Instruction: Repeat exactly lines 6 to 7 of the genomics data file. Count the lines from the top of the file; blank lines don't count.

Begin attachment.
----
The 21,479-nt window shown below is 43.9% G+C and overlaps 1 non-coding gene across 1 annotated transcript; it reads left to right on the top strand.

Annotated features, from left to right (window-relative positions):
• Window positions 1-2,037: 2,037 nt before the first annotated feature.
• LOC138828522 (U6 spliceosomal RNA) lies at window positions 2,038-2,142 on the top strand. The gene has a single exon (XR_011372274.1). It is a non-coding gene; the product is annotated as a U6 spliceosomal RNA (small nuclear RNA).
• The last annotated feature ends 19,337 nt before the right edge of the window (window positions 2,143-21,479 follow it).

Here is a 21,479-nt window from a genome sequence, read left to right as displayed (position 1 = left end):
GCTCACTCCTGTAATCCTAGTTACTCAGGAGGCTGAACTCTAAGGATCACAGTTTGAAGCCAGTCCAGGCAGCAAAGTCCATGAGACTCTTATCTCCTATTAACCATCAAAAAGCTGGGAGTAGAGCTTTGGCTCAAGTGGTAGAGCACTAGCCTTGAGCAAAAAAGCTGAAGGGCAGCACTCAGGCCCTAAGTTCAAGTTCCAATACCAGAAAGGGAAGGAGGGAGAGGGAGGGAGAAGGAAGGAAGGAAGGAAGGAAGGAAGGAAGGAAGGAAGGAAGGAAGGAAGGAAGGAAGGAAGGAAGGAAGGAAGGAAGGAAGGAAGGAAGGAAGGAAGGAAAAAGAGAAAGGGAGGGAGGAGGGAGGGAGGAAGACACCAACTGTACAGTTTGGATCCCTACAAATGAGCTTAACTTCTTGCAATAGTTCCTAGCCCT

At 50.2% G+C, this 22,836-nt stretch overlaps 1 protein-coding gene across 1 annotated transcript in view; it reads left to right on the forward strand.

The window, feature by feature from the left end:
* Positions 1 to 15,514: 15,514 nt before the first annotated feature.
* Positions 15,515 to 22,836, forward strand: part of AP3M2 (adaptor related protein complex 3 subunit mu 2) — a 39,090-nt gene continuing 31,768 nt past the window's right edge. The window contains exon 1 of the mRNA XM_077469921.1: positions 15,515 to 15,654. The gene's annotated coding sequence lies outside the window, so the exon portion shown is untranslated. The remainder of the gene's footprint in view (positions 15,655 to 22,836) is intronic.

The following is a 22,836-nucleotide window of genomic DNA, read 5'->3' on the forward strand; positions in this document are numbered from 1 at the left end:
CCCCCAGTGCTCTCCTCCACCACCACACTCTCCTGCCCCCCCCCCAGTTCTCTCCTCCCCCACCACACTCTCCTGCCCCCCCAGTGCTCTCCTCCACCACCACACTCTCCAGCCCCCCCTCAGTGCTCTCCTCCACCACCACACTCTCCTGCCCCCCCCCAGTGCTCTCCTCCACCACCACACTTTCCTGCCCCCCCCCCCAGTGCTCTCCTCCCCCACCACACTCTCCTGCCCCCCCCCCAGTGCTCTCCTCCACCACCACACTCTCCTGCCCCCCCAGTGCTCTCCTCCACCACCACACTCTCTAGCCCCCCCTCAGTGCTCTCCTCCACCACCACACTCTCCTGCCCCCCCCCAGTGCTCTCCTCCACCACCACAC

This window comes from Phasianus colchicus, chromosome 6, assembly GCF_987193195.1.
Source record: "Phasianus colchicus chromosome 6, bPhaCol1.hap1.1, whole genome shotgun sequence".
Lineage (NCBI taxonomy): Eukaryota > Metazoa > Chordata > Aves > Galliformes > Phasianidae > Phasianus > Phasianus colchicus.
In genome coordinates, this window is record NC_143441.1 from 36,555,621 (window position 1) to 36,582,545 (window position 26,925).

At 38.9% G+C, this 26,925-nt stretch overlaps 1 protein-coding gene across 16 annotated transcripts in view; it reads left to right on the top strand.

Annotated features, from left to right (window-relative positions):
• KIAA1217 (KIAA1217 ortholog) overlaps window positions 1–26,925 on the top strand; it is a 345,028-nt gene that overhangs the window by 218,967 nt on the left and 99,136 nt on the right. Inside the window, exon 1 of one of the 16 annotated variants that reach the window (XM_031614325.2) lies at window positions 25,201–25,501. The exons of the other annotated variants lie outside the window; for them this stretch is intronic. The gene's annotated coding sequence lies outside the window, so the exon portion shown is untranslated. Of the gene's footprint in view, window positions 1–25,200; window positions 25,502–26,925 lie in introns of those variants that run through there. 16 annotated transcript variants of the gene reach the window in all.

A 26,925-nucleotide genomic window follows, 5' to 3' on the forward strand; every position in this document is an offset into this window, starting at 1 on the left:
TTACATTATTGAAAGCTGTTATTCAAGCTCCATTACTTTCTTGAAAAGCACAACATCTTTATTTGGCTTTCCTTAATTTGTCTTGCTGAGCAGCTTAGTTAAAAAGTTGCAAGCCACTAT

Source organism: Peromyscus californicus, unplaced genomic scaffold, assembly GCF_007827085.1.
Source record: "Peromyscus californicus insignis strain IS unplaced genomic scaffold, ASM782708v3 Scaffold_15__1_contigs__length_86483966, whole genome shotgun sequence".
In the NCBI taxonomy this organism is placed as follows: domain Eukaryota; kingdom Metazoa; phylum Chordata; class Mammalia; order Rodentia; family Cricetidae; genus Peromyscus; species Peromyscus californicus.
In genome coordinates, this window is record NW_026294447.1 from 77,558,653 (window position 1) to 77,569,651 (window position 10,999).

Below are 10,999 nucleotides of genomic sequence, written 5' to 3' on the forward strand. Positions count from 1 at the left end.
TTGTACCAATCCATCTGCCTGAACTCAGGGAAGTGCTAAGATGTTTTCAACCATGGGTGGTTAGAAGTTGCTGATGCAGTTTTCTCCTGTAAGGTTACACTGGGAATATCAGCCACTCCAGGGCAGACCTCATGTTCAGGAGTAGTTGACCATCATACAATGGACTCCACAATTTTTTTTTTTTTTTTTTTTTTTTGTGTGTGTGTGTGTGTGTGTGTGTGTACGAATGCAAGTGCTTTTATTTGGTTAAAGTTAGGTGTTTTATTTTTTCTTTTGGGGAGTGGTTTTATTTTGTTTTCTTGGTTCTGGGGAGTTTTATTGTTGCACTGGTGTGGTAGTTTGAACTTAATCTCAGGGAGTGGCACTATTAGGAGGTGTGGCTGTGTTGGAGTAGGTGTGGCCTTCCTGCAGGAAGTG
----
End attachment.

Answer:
Here is a 21,479-nt window from a genome sequence, read left to right as displayed (position 1 = left end):
GCTCACTCCTGTAATCCTAGTTACTCAGGAGGCTGAACTCTAAGGATCACAGTTTGAAGCCAGTCCAGGCAGCAAAGTCCATGAGACTCTTATCTCCTATTAACCATCAAAAAGCTGGGAGTAGAGCTTTGGCTCAAGTGGTAGAGCACTAGCCTTGAGCAAAAAAGCTGAAGGGCAGCACTCAGGCCCTAAGTTCAAGTTCCAATACCAGAAAGGGAAGGAGGGAGAGGGAGGGAGAAGGAAGGAAGGAAGGAAGGAAGGAAGGAAGGAAGGAAGGAAGGAAGGAAGGAAGGAAGGAAGGAAGGAAGGAAGGAAGGAAGGAAGGAAGGAAGGAAGGAAAAAGAGAAAGGGAGGGAGGAGGGAGGGAGGAAGACACCAACTGTACAGTTTGGATCCCTACAAATGAGCTTAACTTCTTGCAATAGTTCCTAGCCCT